These, my dear brother, are some of my views of the calvinistic doctrines and their effects. These doctrines, in the main, I do believe to be evangelical...
Noah Webster, 1809
Yes--the man that wrote your 1828 dictionary was a Calvinist.
He was born-again by the power of the Spirit during the Second Great Awakening in 1808. The year of his conversion his two older daughters and wife attended the local Congregational church to his chagrin. They were attracted to the local revival. He disliked "enthusiasm" in religion, preferring a "rational religion" of being good to the neighbor and acknowledging a divine Being. He could not swallow the doctrines of Calvinism found in the confession of the Congregational church. He even desired to attend the Anglican church instead, yet he was torn to see his family thus divided. He rationalized his resistance to the revivals of the town,
"The impressions [religious concerns] however grew stronger till at length I could not pursue my studies without frequent interruptions. My mind was suddenly arrested...I closed my books, yielded to the influence, which could not be resisted or mistaken and was led by a spontaneous impulse to repentance, prayer and entire submission and surrender of myself to my maker and redeemer."
This account, written to his brother-in-law, explained that his life was radically changed by the sovereign power of the Spirit,
"This my dear friend, is a short but faithful narration of facts. That these impressions were not the effect of any of my own passions, nor of enthusiasm is to me evident, for I was in complete possession of all my rational powers, and that the influence was supernatural, is evident from this circumstance; it was not only independent of all volition but opposed to it. You will readily suppose that after such evidence of the direct operation of the divine spirit upon the human heart, I could no longer question or have a doubt respecting the Calvinistic and Christian doctrines of regeneration, of free grace and of the sovereignty of God. I now began to understand and relish many parts of the scriptures, which before appeared mysterious and unintelligible, or repugnant to my natural pride...in short my view of the scriptures, of religion, of the whole christian, scheme of salvation, and of God's moral government, are very much changed, and my heart yields with delight and confidence to whatever appears to be the divine will."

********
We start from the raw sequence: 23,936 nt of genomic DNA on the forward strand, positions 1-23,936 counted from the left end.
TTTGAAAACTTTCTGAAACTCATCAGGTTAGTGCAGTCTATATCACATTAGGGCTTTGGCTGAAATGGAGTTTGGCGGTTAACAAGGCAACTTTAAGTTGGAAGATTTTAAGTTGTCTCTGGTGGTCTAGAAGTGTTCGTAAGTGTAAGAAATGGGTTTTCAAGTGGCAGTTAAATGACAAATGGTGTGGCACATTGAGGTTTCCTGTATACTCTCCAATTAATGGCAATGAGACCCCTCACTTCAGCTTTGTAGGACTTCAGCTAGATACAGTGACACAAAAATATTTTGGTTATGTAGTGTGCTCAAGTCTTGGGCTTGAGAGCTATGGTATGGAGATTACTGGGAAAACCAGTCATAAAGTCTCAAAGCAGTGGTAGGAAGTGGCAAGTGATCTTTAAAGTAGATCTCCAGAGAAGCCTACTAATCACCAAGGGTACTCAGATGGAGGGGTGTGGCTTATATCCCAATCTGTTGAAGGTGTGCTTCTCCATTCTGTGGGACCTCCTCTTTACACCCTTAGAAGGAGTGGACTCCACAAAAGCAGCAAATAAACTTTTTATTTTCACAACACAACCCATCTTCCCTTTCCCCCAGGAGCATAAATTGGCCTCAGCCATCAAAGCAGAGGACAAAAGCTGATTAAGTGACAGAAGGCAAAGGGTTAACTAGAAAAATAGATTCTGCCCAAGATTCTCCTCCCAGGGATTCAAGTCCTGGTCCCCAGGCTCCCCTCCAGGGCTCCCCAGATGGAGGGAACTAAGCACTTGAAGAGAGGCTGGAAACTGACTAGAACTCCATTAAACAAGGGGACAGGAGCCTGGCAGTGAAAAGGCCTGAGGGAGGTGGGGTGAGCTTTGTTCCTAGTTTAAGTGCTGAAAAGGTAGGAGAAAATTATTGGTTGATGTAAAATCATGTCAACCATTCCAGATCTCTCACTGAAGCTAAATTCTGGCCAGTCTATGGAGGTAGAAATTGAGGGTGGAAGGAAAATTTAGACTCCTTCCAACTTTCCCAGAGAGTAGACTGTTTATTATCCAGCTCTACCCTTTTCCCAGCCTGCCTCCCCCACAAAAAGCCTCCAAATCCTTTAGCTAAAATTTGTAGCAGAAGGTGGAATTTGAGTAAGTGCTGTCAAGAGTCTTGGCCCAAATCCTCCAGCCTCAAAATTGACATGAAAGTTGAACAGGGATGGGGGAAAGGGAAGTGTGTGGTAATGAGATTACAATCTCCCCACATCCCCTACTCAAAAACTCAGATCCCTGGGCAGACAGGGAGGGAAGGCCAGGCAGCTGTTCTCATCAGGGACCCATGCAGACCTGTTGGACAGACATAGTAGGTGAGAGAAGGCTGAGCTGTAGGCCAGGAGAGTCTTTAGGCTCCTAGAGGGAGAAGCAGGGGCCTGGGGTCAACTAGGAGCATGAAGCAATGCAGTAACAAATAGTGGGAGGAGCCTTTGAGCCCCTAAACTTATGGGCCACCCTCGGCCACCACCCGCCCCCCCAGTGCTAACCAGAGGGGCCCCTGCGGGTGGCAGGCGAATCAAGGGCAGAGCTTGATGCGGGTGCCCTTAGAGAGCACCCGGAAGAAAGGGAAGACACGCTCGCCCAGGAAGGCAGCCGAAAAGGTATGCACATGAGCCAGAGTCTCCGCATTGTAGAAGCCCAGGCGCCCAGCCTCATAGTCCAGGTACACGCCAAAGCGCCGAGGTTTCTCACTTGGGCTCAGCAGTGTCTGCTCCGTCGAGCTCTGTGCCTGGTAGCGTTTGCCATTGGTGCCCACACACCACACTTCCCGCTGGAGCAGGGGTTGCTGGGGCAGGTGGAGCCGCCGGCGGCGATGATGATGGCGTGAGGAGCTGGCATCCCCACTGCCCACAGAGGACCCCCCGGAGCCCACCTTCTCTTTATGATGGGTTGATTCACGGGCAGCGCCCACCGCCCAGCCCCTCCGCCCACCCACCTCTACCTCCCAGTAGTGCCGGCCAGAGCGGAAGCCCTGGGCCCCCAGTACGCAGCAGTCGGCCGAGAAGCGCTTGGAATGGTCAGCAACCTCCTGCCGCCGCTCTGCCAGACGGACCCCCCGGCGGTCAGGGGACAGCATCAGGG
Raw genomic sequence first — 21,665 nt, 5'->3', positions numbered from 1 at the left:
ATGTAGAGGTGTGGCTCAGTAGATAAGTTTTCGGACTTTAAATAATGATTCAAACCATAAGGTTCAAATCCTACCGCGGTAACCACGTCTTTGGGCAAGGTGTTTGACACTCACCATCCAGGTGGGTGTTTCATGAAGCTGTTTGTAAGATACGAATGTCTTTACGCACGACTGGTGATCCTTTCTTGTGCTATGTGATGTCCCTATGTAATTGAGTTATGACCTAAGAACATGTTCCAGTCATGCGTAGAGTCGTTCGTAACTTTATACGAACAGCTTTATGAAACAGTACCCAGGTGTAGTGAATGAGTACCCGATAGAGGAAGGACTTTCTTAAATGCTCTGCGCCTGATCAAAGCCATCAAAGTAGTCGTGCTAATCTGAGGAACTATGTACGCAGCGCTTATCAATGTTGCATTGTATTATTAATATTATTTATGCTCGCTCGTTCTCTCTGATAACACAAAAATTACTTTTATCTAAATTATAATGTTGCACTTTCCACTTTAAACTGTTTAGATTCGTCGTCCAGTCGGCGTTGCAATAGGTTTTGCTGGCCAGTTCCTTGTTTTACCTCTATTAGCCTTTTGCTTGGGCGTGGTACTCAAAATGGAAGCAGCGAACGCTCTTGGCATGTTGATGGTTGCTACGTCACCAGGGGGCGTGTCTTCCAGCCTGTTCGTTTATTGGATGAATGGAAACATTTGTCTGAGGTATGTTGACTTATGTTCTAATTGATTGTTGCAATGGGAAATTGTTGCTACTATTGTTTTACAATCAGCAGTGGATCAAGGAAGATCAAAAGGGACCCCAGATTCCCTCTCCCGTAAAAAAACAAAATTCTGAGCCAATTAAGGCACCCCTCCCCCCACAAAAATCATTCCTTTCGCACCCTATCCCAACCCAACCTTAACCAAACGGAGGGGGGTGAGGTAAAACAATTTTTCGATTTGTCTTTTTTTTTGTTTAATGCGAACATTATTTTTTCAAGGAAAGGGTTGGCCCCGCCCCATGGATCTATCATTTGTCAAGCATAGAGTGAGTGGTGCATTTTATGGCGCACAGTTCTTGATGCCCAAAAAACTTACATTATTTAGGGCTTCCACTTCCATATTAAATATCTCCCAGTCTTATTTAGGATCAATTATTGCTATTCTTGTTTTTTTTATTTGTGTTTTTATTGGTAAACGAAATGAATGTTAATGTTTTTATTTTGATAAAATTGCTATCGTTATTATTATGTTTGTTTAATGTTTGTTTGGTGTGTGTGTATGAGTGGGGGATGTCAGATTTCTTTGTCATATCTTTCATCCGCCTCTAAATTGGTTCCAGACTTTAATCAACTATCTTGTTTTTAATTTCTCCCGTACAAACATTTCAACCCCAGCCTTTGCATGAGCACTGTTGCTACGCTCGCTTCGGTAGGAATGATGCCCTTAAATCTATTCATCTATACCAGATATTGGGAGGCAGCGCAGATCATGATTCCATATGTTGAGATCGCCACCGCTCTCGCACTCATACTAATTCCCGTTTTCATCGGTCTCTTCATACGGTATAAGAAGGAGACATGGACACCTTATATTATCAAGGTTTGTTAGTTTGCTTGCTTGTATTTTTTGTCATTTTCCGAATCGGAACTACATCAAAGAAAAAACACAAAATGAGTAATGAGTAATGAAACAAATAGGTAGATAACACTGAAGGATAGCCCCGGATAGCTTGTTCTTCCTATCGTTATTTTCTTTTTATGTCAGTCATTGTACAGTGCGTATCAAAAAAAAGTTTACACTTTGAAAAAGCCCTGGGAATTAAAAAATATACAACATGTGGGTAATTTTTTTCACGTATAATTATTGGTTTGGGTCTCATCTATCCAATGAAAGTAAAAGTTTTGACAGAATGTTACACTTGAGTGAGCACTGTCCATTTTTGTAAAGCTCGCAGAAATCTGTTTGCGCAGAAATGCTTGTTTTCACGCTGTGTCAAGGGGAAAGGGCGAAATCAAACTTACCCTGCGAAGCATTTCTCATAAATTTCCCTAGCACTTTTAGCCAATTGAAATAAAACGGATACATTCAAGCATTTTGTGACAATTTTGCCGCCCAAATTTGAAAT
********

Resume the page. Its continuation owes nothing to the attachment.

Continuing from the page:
Such a change in his heart brought a public boldness missing today. The opening quote about Calvinism is found in the article, "Doctrines of the Gospel Explained and Defended," which was published in the Panoplist in 1809, two-hundred years ago. It highlights key doctrinal points, as summarized above, explaining in a newborn way the doctrines of special Providence (God is intimately involved in every-day life), regeneration and predestination and free-will. Webster concludes:
"I am therefore of opinion that the doctrines of divine sovereignty, the divinity of Christ, regeneration by the Holy Spirit, and free grace through Christ, are fundamental in the gospel scheme of salvation. Those who reject these doctrines appear to me to tear out the vitals of Christianity, leaving nothing but a lifeless skeleton. The cold doctrines of Arminianism almost exclude the divine agency in man's salvation...In short, they never reach the heart, and appear not to alter the life and character."
He responded to a rebuttal of this article (under the pseudonym Calvinist) but ceased anymore public debate thereafter. Being a young Christian he felt unequal to the task. Yet such an attitude did not reflect a weak man. For soon after his conversion his fatherhood and career were radically changed. He began anew his domestic fatherhood with daily family worship. And he began anew his destined role as the father of American education.
[Biographical information from Notes on the Life of Noah Webster, p.44ff.)